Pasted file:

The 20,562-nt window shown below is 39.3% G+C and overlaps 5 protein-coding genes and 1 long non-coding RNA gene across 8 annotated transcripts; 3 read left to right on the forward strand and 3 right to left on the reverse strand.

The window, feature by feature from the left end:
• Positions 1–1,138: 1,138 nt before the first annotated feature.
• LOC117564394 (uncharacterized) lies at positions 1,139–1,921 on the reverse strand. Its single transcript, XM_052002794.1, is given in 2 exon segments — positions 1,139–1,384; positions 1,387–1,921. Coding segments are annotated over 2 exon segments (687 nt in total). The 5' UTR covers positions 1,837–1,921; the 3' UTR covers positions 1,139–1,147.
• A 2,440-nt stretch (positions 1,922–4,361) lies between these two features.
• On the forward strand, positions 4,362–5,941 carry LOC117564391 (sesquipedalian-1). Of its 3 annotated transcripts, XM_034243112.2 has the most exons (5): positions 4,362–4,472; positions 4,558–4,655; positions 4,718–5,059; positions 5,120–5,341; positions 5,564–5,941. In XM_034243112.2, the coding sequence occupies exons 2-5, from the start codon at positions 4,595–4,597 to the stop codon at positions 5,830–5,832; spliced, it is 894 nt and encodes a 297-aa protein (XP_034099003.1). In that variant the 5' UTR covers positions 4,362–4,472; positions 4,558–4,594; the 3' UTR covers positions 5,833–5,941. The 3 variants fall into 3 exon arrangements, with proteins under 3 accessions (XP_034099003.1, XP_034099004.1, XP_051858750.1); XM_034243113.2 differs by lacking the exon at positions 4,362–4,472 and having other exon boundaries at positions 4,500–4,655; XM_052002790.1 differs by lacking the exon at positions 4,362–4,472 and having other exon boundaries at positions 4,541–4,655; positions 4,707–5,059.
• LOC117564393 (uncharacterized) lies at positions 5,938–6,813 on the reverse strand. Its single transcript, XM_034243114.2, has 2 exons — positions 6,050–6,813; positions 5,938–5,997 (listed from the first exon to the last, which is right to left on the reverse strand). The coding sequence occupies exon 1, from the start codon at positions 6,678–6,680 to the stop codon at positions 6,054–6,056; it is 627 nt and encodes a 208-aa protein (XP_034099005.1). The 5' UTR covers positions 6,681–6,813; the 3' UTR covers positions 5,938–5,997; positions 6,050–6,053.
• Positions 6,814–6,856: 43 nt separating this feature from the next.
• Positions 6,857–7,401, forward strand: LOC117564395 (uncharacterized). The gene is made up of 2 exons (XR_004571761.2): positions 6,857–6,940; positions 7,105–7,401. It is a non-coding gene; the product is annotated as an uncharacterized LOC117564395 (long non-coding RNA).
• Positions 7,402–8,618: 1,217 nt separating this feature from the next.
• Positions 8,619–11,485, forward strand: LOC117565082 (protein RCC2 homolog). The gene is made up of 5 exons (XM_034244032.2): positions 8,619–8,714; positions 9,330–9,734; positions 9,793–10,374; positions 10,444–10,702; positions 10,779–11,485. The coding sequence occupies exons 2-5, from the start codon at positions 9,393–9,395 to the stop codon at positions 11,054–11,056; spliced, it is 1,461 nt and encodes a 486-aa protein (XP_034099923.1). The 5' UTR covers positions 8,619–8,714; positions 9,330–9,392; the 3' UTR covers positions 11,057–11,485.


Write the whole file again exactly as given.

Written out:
The 20,562-nt window shown below is 39.3% G+C and overlaps 5 protein-coding genes and 1 long non-coding RNA gene across 8 annotated transcripts; 3 read left to right on the forward strand and 3 right to left on the reverse strand.

The window, feature by feature from the left end:
• Positions 1–1,138: 1,138 nt before the first annotated feature.
• LOC117564394 (uncharacterized) lies at positions 1,139–1,921 on the reverse strand. Its single transcript, XM_052002794.1, is given in 2 exon segments — positions 1,139–1,384; positions 1,387–1,921. Coding segments are annotated over 2 exon segments (687 nt in total). The 5' UTR covers positions 1,837–1,921; the 3' UTR covers positions 1,139–1,147.
• A 2,440-nt stretch (positions 1,922–4,361) lies between these two features.
• On the forward strand, positions 4,362–5,941 carry LOC117564391 (sesquipedalian-1). Of its 3 annotated transcripts, XM_034243112.2 has the most exons (5): positions 4,362–4,472; positions 4,558–4,655; positions 4,718–5,059; positions 5,120–5,341; positions 5,564–5,941. In XM_034243112.2, the coding sequence occupies exons 2-5, from the start codon at positions 4,595–4,597 to the stop codon at positions 5,830–5,832; spliced, it is 894 nt and encodes a 297-aa protein (XP_034099003.1). In that variant the 5' UTR covers positions 4,362–4,472; positions 4,558–4,594; the 3' UTR covers positions 5,833–5,941. The 3 variants fall into 3 exon arrangements, with proteins under 3 accessions (XP_034099003.1, XP_034099004.1, XP_051858750.1); XM_034243113.2 differs by lacking the exon at positions 4,362–4,472 and having other exon boundaries at positions 4,500–4,655; XM_052002790.1 differs by lacking the exon at positions 4,362–4,472 and having other exon boundaries at positions 4,541–4,655; positions 4,707–5,059.
• LOC117564393 (uncharacterized) lies at positions 5,938–6,813 on the reverse strand. Its single transcript, XM_034243114.2, has 2 exons — positions 6,050–6,813; positions 5,938–5,997 (listed from the first exon to the last, which is right to left on the reverse strand). The coding sequence occupies exon 1, from the start codon at positions 6,678–6,680 to the stop codon at positions 6,054–6,056; it is 627 nt and encodes a 208-aa protein (XP_034099005.1). The 5' UTR covers positions 6,681–6,813; the 3' UTR covers positions 5,938–5,997; positions 6,050–6,053.
• Positions 6,814–6,856: 43 nt separating this feature from the next.
• Positions 6,857–7,401, forward strand: LOC117564395 (uncharacterized). The gene is made up of 2 exons (XR_004571761.2): positions 6,857–6,940; positions 7,105–7,401. It is a non-coding gene; the product is annotated as an uncharacterized LOC117564395 (long non-coding RNA).
• Positions 7,402–8,618: 1,217 nt separating this feature from the next.
• Positions 8,619–11,485, forward strand: LOC117565082 (protein RCC2 homolog). The gene is made up of 5 exons (XM_034244032.2): positions 8,619–8,714; positions 9,330–9,734; positions 9,793–10,374; positions 10,444–10,702; positions 10,779–11,485. The coding sequence occupies exons 2-5, from the start codon at positions 9,393–9,395 to the stop codon at positions 11,054–11,056; spliced, it is 1,461 nt and encodes a 486-aa protein (XP_034099923.1). The 5' UTR covers positions 8,619–8,714; positions 9,330–9,392; the 3' UTR covers positions 11,057–11,485.